March 08, 2008
John McCain's closet case
Posted by: Chris
I was hopeful in a syndicated column a couple of weeks ago that the replacement of George Bush and Karl Rove at the GOP helm by John McCain might result in a general election with fewer electoral scapegoats, with immigrants neutralized as an issue and gays less likely to be used as a wedge issue. I'm still cautiously optimistic, though McCain has been less than forceful in distancing himself from the outrageous rhetoric of some of his prominent supporters.
Some news today tempered my optimism even more. It appears that Rove and his longtime No. 2, Bush-Cheney '04 campaign manager Ken Mehlman, have now begun advising the McCain campaign in an unofficial capacity.
Mehlman, who has been coy to the point of refusing to respond to rumors that he is gay, was along with Rove the leading architects of the cynical wedge strategy that used state ballot initiatives banning gay marriage to bring social conservatives out to vote in November 2004.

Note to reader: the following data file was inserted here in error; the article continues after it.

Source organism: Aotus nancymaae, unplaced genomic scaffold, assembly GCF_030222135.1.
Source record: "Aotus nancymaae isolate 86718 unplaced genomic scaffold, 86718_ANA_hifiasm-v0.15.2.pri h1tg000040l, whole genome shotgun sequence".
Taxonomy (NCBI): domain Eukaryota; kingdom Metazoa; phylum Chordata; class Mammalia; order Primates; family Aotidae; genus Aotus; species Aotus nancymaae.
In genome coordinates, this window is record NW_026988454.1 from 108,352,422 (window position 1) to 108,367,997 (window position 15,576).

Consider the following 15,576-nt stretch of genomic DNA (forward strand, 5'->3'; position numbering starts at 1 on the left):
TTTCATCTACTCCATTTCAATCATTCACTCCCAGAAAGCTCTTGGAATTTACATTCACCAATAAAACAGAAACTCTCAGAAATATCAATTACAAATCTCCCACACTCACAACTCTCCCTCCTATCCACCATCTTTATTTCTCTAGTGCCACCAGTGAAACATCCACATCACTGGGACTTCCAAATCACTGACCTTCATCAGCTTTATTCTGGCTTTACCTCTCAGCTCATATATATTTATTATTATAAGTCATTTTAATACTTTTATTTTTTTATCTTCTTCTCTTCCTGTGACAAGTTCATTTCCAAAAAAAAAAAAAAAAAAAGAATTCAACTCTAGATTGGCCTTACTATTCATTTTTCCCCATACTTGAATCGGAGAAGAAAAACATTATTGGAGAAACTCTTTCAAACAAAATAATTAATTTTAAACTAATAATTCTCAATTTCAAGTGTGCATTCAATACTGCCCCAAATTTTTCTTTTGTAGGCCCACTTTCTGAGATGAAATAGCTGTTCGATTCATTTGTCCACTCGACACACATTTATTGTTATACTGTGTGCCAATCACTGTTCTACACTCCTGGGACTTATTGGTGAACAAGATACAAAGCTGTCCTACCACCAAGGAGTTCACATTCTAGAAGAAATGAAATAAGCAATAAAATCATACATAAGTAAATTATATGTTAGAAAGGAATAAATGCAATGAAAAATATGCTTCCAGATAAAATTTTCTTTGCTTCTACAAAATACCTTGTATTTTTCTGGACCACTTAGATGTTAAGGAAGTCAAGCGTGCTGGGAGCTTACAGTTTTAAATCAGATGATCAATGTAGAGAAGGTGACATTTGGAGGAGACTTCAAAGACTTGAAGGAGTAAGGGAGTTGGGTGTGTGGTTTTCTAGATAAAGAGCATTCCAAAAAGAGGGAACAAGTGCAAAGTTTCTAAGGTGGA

Those of you who were regular readers of the Washington Blade when I was editor know that Ken and I were law school classmates (at the same time Obama himself was studying there), and Ken and I went on to co-found with a larger group an organization of young Republicans called Square One.
Despite a lot of unfounded speculation to the contrary, I have no direct knowledge about whether Ken is gay, and we lost touch years ago, around the same time I came out as a young lawyer working in a D.C. law firm. But I did watch with dismay the strategy employed by the Bush camp, apparently at Rove and Mehlman's direction, that played to bigotry and sacrificed the civil rights of gay Americans as a cheap ploy for votes in Ohio and a few other key electoral states.
I've seen no evidence that either Rove or Mehlman has undergone a Lee Atwater conversion or even mellowed out much. So seeing them with John McCain's ear does not bode well for the general election that awaits. Especially considering that McCain already has on board Bush's 04 media strategist Mark McKinnon, and Steve Schmidt, Bush's "attack dog" in that election.
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